Inflammatory biomarkers and their correlates among hypertensive population in two tertiary hospitals in Sokoto, Nigeria
Several cross-sectional studies suggest that inflammation may be involved in the development of hypertension. The objective of the study was to examined inflammatory biomarkers — C-reactive protein (CRP), plasma fibrinogen and their correlates among hypertensive population in two tertiary hospitals in Sokoto, Nigeria. A total of 316 hypertensive patients aged 25 to 76 years and 158 age- and sex- matched apparently healthy normotensive subjects seen in the Medical and Out Patient Departments of Usmanu Danfodiyo University Teaching Hospital and Specialist Hospital, Sokoto, Nigeria were included in the study between July and December, 2016. Blood pressure and anthropometric measurements were done using standard techniques. Serum CRP and plasma fibrinogen concentrations were estimated by ELISA and assay kit respectively. The results showed that, CRP, fibrinogen, body mass index (BMI), systolic blood pressure (SBP) and diastolic blood pressure (DBP) were significantly (p˂0.001) higher in hypertensive subjects than normotensive subjects. Significant positive correlations were established between BMI and each of CRP and fibrinogen in hypertensive patients. In conclusion, the results in the current study demonstrates that serum CRP and plasma fibrinogen levels are elevated in hypertensive subjects and positively correlated with BMI. Thus routine measurement of serum CRP and plasma fibrinogen can be a potential tool for early identification of individuals at the risk for development of hypertension and cardiovascular diseases.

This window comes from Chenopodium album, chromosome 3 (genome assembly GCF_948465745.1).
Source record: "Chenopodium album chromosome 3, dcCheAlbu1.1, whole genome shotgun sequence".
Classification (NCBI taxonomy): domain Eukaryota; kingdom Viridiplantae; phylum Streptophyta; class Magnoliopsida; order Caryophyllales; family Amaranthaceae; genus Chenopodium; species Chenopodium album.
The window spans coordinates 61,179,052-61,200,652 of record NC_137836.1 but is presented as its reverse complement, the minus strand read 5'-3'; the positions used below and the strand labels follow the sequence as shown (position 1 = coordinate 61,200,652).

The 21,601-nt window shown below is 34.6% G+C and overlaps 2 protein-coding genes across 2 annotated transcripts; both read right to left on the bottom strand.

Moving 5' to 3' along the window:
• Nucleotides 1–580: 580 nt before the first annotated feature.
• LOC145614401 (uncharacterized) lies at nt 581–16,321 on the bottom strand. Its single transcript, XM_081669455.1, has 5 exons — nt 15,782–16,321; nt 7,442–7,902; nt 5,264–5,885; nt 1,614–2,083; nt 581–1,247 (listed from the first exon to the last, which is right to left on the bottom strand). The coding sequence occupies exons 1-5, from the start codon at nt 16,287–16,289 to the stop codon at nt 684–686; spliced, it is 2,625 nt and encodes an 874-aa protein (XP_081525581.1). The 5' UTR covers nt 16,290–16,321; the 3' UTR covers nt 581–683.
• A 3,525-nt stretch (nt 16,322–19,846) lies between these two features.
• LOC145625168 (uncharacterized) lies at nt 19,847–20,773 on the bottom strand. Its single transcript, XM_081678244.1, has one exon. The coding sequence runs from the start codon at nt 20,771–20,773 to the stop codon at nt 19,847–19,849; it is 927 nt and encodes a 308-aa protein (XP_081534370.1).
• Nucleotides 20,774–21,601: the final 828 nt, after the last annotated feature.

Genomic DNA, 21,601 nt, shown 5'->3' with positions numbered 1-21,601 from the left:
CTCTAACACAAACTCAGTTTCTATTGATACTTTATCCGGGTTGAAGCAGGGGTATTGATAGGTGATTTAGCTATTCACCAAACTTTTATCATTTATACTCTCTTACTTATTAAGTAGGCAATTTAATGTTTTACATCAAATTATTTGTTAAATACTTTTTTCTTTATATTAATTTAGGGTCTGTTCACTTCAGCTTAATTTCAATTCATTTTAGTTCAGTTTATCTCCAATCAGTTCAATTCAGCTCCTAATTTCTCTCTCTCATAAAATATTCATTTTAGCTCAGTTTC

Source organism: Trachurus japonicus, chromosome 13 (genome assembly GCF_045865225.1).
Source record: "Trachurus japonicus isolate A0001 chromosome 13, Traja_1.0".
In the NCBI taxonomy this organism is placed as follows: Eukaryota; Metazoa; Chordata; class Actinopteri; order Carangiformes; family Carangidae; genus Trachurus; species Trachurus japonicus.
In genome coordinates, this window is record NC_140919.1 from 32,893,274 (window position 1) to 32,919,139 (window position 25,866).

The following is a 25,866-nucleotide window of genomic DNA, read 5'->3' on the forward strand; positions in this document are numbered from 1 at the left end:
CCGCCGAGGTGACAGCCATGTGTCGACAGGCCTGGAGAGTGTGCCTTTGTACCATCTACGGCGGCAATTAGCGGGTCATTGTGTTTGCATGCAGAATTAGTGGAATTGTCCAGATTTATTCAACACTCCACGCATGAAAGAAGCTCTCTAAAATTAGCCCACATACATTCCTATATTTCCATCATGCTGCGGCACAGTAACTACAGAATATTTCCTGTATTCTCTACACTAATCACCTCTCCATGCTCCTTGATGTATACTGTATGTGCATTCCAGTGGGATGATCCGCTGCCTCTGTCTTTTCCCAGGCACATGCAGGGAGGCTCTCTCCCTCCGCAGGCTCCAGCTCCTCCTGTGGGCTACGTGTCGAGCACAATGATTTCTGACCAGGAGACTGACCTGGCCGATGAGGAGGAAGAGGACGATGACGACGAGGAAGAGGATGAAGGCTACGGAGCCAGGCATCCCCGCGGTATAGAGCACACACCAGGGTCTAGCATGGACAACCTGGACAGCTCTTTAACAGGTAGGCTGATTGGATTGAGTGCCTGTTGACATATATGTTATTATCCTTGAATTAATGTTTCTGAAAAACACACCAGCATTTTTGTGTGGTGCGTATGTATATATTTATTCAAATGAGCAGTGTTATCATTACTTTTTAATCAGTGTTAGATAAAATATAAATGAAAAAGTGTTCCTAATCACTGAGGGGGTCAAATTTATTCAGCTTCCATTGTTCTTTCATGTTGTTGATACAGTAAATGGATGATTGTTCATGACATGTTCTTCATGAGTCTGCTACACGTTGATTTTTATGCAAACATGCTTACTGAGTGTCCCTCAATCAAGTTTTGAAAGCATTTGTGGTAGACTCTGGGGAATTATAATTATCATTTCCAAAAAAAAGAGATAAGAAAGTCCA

Keywords: Hypertension, C-reactive protein, fibrinogen, Sokoto.